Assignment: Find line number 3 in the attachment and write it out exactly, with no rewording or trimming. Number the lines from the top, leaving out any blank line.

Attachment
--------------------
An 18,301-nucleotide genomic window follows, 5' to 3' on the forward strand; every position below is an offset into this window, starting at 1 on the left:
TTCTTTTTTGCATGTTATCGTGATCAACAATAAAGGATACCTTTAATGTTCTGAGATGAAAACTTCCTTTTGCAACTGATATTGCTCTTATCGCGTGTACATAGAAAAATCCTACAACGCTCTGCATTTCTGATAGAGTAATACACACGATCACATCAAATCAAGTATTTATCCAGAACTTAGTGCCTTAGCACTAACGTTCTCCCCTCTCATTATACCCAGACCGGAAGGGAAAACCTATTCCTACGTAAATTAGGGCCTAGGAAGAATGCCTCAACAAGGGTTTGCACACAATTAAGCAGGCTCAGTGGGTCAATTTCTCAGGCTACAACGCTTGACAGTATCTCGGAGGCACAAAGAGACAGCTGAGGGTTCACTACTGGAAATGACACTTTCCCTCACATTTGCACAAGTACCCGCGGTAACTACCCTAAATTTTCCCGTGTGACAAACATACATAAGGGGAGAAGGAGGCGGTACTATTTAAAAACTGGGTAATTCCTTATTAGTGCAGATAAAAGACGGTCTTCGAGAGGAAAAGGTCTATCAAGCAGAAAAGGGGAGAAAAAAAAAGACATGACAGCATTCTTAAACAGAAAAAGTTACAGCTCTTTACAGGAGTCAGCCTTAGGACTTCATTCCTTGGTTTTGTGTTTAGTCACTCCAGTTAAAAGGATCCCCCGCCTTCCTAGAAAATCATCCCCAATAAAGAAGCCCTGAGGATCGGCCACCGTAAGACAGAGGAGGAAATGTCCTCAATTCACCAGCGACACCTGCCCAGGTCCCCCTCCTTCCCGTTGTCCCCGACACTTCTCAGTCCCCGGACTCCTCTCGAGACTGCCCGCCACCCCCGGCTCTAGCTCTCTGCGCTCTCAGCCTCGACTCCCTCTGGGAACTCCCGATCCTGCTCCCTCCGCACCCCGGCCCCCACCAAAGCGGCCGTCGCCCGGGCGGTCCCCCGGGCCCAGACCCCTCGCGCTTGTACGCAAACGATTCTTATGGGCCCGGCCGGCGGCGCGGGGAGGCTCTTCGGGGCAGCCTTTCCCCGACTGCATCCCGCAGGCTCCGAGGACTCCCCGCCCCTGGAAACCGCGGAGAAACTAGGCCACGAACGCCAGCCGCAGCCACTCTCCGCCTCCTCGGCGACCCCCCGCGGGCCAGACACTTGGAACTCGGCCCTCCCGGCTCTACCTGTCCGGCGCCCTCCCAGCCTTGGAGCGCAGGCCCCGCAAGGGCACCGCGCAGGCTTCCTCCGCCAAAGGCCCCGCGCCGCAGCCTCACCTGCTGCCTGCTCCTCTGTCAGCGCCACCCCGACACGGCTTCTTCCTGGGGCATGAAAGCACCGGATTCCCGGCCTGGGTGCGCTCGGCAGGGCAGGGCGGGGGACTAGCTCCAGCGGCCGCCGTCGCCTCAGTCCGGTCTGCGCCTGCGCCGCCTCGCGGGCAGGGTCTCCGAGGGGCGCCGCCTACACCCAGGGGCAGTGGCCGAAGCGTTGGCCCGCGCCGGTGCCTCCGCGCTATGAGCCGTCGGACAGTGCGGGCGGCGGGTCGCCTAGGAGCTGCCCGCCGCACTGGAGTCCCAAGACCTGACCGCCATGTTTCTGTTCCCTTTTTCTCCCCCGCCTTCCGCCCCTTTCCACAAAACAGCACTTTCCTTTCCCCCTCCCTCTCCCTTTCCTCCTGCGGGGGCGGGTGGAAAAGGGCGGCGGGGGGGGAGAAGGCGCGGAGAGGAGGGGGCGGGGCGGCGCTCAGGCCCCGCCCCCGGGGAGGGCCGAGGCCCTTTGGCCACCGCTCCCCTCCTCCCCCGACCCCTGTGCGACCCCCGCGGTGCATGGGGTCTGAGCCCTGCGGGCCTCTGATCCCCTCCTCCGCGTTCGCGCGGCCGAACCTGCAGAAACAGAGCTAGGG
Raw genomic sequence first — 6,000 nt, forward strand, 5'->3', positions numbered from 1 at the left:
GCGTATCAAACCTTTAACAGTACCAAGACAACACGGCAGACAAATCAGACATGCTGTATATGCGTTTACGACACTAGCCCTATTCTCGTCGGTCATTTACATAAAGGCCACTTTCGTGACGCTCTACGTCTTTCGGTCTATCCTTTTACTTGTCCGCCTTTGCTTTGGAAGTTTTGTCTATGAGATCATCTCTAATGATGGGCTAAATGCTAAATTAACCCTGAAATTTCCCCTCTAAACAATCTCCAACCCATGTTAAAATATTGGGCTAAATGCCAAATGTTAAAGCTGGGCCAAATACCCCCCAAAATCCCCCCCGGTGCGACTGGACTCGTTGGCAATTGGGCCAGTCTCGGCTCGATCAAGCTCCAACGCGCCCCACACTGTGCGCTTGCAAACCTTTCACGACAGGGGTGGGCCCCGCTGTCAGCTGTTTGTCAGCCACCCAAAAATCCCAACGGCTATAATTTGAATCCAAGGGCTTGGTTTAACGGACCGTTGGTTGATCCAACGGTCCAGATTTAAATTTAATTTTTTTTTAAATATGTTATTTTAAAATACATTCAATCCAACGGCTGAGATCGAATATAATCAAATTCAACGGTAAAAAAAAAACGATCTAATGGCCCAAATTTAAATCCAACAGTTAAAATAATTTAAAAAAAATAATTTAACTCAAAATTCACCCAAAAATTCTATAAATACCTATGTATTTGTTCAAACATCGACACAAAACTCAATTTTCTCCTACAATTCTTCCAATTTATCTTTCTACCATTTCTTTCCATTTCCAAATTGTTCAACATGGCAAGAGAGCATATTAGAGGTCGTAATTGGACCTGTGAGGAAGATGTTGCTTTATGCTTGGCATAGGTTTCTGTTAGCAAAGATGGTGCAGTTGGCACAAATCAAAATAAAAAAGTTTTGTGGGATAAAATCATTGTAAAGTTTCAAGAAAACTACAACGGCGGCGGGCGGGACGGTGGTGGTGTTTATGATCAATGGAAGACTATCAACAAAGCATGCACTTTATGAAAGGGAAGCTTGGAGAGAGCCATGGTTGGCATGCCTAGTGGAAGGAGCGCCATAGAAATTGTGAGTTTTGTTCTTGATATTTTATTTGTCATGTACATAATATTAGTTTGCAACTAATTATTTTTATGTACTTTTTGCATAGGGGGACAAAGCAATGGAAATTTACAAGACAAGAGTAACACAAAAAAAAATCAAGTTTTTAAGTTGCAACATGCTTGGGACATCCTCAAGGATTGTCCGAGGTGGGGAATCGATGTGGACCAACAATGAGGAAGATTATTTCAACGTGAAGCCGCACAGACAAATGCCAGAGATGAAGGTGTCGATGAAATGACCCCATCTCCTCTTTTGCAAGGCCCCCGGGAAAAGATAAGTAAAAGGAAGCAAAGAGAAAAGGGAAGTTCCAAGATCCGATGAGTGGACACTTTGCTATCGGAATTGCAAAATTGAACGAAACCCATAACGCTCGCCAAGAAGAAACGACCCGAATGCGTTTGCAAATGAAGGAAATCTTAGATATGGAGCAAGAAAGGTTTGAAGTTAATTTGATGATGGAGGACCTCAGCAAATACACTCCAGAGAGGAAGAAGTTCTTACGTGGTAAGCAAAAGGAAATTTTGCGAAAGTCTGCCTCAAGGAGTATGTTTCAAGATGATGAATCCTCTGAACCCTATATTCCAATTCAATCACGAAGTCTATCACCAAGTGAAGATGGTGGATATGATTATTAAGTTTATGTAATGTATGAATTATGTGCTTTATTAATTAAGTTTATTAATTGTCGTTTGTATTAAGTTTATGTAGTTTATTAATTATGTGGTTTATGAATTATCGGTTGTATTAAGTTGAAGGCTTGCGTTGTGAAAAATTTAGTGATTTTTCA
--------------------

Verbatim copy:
Raw genomic sequence first — 6,000 nt, forward strand, 5'->3', positions numbered from 1 at the left: